Over the last four weeks we considered this principle in general: what it means, how it fits in with the others, etc. We also looked at how we did, or didn’t use this principle in past situations and how it applies to the present, and might in the future. This week we’ll wander further afield.
General Considerations and Personal Reflections:
I offer these thoughts in the spirit of dialogue and exchange, and look forward to hearing your thoughts about, and experiences with, this principle.
The pursuit of pleasure is a trap. It locks us into a game where we get the pleasure we sought — which at the very best leaves us satisfied for only a moment then regretting the absence of the pleasure — or we don’t get the pursued object or situation leaving us unsatisfied.
Previously when discussing this principle I received some emails that helped me focus on related aspects of the principle. Julia in Istanbul mentioned a quote that apparently comes from a talk that Silo gave in London in 1975. She said that:
“…I found an interesting talk or chat of Silo from 1975 in London, The search for an object. I found it very interesting to understand how this seeking for pleasure works…I just copy here the part which I wrote out from the book, the one I’m talking about….”
“Accepting a pleasing object is very different from continually seeking that object. It’s the imagination’s search that is contradictory, not pleasure itself.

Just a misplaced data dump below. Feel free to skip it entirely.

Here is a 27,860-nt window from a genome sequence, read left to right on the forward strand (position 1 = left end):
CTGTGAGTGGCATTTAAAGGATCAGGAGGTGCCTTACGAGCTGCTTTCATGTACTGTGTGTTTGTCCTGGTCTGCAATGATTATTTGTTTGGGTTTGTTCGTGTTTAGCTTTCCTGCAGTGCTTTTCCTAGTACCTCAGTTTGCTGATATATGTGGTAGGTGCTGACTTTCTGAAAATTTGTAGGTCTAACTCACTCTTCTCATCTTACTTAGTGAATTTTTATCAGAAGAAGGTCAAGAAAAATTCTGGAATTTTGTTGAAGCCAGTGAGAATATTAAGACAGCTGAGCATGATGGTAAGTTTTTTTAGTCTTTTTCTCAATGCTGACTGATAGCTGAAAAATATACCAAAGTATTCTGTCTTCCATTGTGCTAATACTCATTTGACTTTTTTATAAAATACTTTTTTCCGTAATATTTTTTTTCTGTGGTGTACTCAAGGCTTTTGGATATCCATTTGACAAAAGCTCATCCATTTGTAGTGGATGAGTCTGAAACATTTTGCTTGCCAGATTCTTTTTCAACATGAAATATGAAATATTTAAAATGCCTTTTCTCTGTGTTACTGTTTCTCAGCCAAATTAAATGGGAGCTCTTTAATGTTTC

When you eat something you like, that doesn’t give you contradiction, a contradiction arises when you keep looking for the pleasure of eating. Suffering lies in the search for pleasure, not in pleasure itself.
The most that can happen with pleasure is that the tension of searching for it gets discharged…in the pleasure system, there’s always tension and relaxation at work.
Even a painful situation becomes pleasurable when we remove the pain factor. That splinter that’s bothering you, after it’s been pulled out, you feel pleasure…
Pleasure itself – pulling out the splinter, or eating when you’re hungry- never causes contradiction. What causes contradiction is when you keep looking for pleasurable ways to get rid of inner tensions.
The search for pleasure sets up a vicious circle: We’re trying to get rid of our tension, but we put all our tension into that effort. That puts us in a feedback loop because we keep feeding the search with our tensions, and the harder we search, the more our inner tension grows. So instead of moving from a system of tension to one of relaxation, we stay in a system of growing tension. And as our tension increases do our aggressiveness and our internal contradiction.”
Purportedly from: On the Search for the Object. Silo. London 1975. I say purportedly only because I was unable to find the source for these interesting thoughts. (Also please note while there’s no reason to doubt the authenticity of this talk ,Silo did not include it in the selection he made when compiling his Complete Works or on Silo.net
It was a couple of years ago that David R. in California wrote mentioning that:
“…A long time ago in a discussion about this principle with Bay Area friends the point was made that there is a tension and stress involved in PURSUING and that that point alone is an important part of understanding the principle. This has always stayed with me….”
Both their comments were helpful to me, and both take us nicely from the principle of pleasure, which addresses the pursuit of pleasure and its consequences and next weeks principle which is more general in that it focuses on the pursuit of any end.